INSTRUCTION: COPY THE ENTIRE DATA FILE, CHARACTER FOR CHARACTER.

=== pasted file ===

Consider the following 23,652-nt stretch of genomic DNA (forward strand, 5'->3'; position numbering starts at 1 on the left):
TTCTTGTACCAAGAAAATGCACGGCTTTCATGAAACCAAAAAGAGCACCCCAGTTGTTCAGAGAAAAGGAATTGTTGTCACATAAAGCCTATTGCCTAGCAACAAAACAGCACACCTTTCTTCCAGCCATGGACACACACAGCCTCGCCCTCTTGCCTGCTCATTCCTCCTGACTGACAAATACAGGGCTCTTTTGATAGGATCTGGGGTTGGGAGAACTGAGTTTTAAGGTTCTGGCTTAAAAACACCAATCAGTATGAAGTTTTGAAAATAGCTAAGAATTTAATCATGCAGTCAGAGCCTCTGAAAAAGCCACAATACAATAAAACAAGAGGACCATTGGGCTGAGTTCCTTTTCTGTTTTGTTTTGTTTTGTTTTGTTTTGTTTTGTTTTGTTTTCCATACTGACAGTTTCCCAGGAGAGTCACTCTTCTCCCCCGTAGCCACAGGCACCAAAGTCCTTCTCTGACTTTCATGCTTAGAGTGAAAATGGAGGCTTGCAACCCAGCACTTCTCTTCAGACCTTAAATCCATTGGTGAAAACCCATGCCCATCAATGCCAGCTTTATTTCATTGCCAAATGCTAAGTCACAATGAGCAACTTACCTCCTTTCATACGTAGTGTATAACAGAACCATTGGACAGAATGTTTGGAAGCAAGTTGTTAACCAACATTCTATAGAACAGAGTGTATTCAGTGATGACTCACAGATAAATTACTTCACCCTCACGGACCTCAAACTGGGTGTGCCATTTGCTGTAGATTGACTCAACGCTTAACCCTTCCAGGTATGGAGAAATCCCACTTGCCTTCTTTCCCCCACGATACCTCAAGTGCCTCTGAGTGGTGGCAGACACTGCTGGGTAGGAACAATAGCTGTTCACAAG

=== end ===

Consider the following 23,652-nt stretch of genomic DNA (forward strand, 5'->3'; position numbering starts at 1 on the left):
TTCTTGTACCAAGAAAATGCACGGCTTTCATGAAACCAAAAAGAGCACCCCAGTTGTTCAGAGAAAAGGAATTGTTGTCACATAAAGCCTATTGCCTAGCAACAAAACAGCACACCTTTCTTCCAGCCATGGACACACACAGCCTCGCCCTCTTGCCTGCTCATTCCTCCTGACTGACAAATACAGGGCTCTTTTGATAGGATCTGGGGTTGGGAGAACTGAGTTTTAAGGTTCTGGCTTAAAAACACCAATCAGTATGAAGTTTTGAAAATAGCTAAGAATTTAATCATGCAGTCAGAGCCTCTGAAAAAGCCACAATACAATAAAACAAGAGGACCATTGGGCTGAGTTCCTTTTCTGTTTTGTTTTGTTTTGTTTTGTTTTGTTTTGTTTTGTTTTCCATACTGACAGTTTCCCAGGAGAGTCACTCTTCTCCCCCGTAGCCACAGGCACCAAAGTCCTTCTCTGACTTTCATGCTTAGAGTGAAAATGGAGGCTTGCAACCCAGCACTTCTCTTCAGACCTTAAATCCATTGGTGAAAACCCATGCCCATCAATGCCAGCTTTATTTCATTGCCAAATGCTAAGTCACAATGAGCAACTTACCTCCTTTCATACGTAGTGTATAACAGAACCATTGGACAGAATGTTTGGAAGCAAGTTGTTAACCAACATTCTATAGAACAGAGTGTATTCAGTGATGACTCACAGATAAATTACTTCACCCTCACGGACCTCAAACTGGGTGTGCCATTTGCTGTAGATTGACTCAACGCTTAACCCTTCCAGGTATGGAGAAATCCCACTTGCCTTCTTTCCCCCACGATACCTCAAGTGCCTCTGAGTGGTGGCAGACACTGCTGGGTAGGAACAATAGCTGTTCACAAG